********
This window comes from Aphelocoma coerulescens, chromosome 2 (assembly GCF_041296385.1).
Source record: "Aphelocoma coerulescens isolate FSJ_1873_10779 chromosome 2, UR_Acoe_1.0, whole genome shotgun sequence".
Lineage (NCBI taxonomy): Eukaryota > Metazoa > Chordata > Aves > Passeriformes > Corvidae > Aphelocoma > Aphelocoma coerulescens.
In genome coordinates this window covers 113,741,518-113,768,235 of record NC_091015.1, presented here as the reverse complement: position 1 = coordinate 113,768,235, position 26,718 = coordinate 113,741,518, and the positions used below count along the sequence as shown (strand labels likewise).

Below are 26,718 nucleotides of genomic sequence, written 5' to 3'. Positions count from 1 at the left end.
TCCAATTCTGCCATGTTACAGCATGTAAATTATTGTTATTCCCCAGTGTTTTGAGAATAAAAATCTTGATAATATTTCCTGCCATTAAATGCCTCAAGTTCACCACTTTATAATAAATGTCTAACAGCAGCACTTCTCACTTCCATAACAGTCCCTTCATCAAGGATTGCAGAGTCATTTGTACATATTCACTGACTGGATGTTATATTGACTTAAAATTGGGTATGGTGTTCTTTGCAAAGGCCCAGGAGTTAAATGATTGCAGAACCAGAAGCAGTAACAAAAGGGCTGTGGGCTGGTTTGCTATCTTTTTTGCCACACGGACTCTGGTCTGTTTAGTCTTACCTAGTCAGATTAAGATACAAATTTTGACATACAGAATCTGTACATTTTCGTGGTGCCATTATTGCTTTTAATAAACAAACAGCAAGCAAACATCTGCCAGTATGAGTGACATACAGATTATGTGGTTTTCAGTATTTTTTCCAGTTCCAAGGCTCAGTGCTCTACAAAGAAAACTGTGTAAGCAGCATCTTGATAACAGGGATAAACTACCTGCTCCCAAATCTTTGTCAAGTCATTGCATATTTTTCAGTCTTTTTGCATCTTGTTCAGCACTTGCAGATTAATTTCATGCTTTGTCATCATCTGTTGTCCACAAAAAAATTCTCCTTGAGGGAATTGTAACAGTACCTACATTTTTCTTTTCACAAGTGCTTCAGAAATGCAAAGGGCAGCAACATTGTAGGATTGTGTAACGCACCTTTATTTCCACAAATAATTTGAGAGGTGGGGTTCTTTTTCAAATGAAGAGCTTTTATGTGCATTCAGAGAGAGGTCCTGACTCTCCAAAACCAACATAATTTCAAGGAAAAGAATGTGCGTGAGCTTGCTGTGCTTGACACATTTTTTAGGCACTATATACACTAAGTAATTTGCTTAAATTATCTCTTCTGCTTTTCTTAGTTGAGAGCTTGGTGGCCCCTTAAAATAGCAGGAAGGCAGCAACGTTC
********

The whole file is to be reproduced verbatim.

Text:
This window comes from Aphelocoma coerulescens, chromosome 2 (assembly GCF_041296385.1).
Source record: "Aphelocoma coerulescens isolate FSJ_1873_10779 chromosome 2, UR_Acoe_1.0, whole genome shotgun sequence".
Lineage (NCBI taxonomy): Eukaryota > Metazoa > Chordata > Aves > Passeriformes > Corvidae > Aphelocoma > Aphelocoma coerulescens.
In genome coordinates this window covers 113,741,518-113,768,235 of record NC_091015.1, presented here as the reverse complement: position 1 = coordinate 113,768,235, position 26,718 = coordinate 113,741,518, and the positions used below count along the sequence as shown (strand labels likewise).

Below are 26,718 nucleotides of genomic sequence, written 5' to 3'. Positions count from 1 at the left end.
TCCAATTCTGCCATGTTACAGCATGTAAATTATTGTTATTCCCCAGTGTTTTGAGAATAAAAATCTTGATAATATTTCCTGCCATTAAATGCCTCAAGTTCACCACTTTATAATAAATGTCTAACAGCAGCACTTCTCACTTCCATAACAGTCCCTTCATCAAGGATTGCAGAGTCATTTGTACATATTCACTGACTGGATGTTATATTGACTTAAAATTGGGTATGGTGTTCTTTGCAAAGGCCCAGGAGTTAAATGATTGCAGAACCAGAAGCAGTAACAAAAGGGCTGTGGGCTGGTTTGCTATCTTTTTTGCCACACGGACTCTGGTCTGTTTAGTCTTACCTAGTCAGATTAAGATACAAATTTTGACATACAGAATCTGTACATTTTCGTGGTGCCATTATTGCTTTTAATAAACAAACAGCAAGCAAACATCTGCCAGTATGAGTGACATACAGATTATGTGGTTTTCAGTATTTTTTCCAGTTCCAAGGCTCAGTGCTCTACAAAGAAAACTGTGTAAGCAGCATCTTGATAACAGGGATAAACTACCTGCTCCCAAATCTTTGTCAAGTCATTGCATATTTTTCAGTCTTTTTGCATCTTGTTCAGCACTTGCAGATTAATTTCATGCTTTGTCATCATCTGTTGTCCACAAAAAAATTCTCCTTGAGGGAATTGTAACAGTACCTACATTTTTCTTTTCACAAGTGCTTCAGAAATGCAAAGGGCAGCAACATTGTAGGATTGTGTAACGCACCTTTATTTCCACAAATAATTTGAGAGGTGGGGTTCTTTTTCAAATGAAGAGCTTTTATGTGCATTCAGAGAGAGGTCCTGACTCTCCAAAACCAACATAATTTCAAGGAAAAGAATGTGCGTGAGCTTGCTGTGCTTGACACATTTTTTAGGCACTATATACACTAAGTAATTTGCTTAAATTATCTCTTCTGCTTTTCTTAGTTGAGAGCTTGGTGGCCCCTTAAAATAGCAGGAAGGCAGCAACGTTC